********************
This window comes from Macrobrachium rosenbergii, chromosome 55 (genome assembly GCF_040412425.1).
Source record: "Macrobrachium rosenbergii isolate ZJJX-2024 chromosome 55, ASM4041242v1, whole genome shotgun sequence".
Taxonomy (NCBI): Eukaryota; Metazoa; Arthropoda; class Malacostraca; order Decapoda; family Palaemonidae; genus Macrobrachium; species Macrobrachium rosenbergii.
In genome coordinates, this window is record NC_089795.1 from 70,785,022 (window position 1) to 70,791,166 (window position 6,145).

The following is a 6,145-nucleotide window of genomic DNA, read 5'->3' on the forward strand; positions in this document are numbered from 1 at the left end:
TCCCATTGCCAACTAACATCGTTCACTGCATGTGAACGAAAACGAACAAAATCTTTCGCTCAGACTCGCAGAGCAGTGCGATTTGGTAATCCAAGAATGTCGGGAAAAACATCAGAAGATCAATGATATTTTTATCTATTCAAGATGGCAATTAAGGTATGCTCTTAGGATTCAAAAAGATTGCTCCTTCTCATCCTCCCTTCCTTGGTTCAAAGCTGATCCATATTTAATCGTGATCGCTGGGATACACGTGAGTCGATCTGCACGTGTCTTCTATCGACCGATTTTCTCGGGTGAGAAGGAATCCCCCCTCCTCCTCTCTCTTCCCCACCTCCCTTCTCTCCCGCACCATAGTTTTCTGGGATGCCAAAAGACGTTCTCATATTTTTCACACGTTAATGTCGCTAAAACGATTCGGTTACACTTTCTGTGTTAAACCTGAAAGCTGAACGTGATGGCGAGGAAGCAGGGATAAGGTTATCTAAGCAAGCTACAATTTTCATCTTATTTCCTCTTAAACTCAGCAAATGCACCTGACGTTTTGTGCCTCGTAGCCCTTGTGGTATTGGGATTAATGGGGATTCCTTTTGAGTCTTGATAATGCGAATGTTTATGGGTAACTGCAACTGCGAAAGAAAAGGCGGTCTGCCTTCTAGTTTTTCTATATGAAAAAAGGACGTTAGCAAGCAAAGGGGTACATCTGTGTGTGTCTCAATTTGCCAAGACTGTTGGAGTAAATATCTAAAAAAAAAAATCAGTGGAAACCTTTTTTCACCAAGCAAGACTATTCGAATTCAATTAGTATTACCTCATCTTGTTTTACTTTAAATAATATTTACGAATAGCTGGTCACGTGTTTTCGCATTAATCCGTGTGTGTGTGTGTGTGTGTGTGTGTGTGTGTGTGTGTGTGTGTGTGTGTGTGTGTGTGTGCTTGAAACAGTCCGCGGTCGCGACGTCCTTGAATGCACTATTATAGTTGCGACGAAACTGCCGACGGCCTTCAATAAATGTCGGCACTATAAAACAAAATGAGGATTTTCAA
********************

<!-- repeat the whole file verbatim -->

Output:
This window comes from Macrobrachium rosenbergii, chromosome 55 (genome assembly GCF_040412425.1).
Source record: "Macrobrachium rosenbergii isolate ZJJX-2024 chromosome 55, ASM4041242v1, whole genome shotgun sequence".
Taxonomy (NCBI): Eukaryota; Metazoa; Arthropoda; class Malacostraca; order Decapoda; family Palaemonidae; genus Macrobrachium; species Macrobrachium rosenbergii.
In genome coordinates, this window is record NC_089795.1 from 70,785,022 (window position 1) to 70,791,166 (window position 6,145).

The following is a 6,145-nucleotide window of genomic DNA, read 5'->3' on the forward strand; positions in this document are numbered from 1 at the left end:
TCCCATTGCCAACTAACATCGTTCACTGCATGTGAACGAAAACGAACAAAATCTTTCGCTCAGACTCGCAGAGCAGTGCGATTTGGTAATCCAAGAATGTCGGGAAAAACATCAGAAGATCAATGATATTTTTATCTATTCAAGATGGCAATTAAGGTATGCTCTTAGGATTCAAAAAGATTGCTCCTTCTCATCCTCCCTTCCTTGGTTCAAAGCTGATCCATATTTAATCGTGATCGCTGGGATACACGTGAGTCGATCTGCACGTGTCTTCTATCGACCGATTTTCTCGGGTGAGAAGGAATCCCCCCTCCTCCTCTCTCTTCCCCACCTCCCTTCTCTCCCGCACCATAGTTTTCTGGGATGCCAAAAGACGTTCTCATATTTTTCACACGTTAATGTCGCTAAAACGATTCGGTTACACTTTCTGTGTTAAACCTGAAAGCTGAACGTGATGGCGAGGAAGCAGGGATAAGGTTATCTAAGCAAGCTACAATTTTCATCTTATTTCCTCTTAAACTCAGCAAATGCACCTGACGTTTTGTGCCTCGTAGCCCTTGTGGTATTGGGATTAATGGGGATTCCTTTTGAGTCTTGATAATGCGAATGTTTATGGGTAACTGCAACTGCGAAAGAAAAGGCGGTCTGCCTTCTAGTTTTTCTATATGAAAAAAGGACGTTAGCAAGCAAAGGGGTACATCTGTGTGTGTCTCAATTTGCCAAGACTGTTGGAGTAAATATCTAAAAAAAAAAATCAGTGGAAACCTTTTTTCACCAAGCAAGACTATTCGAATTCAATTAGTATTACCTCATCTTGTTTTACTTTAAATAATATTTACGAATAGCTGGTCACGTGTTTTCGCATTAATCCGTGTGTGTGTGTGTGTGTGTGTGTGTGTGTGTGTGTGTGTGTGTGTGTGTGTGTGTGTGTGCTTGAAACAGTCCGCGGTCGCGACGTCCTTGAATGCACTATTATAGTTGCGACGAAACTGCCGACGGCCTTCAATAAATGTCGGCACTATAAAACAAAATGAGGATTTTCAA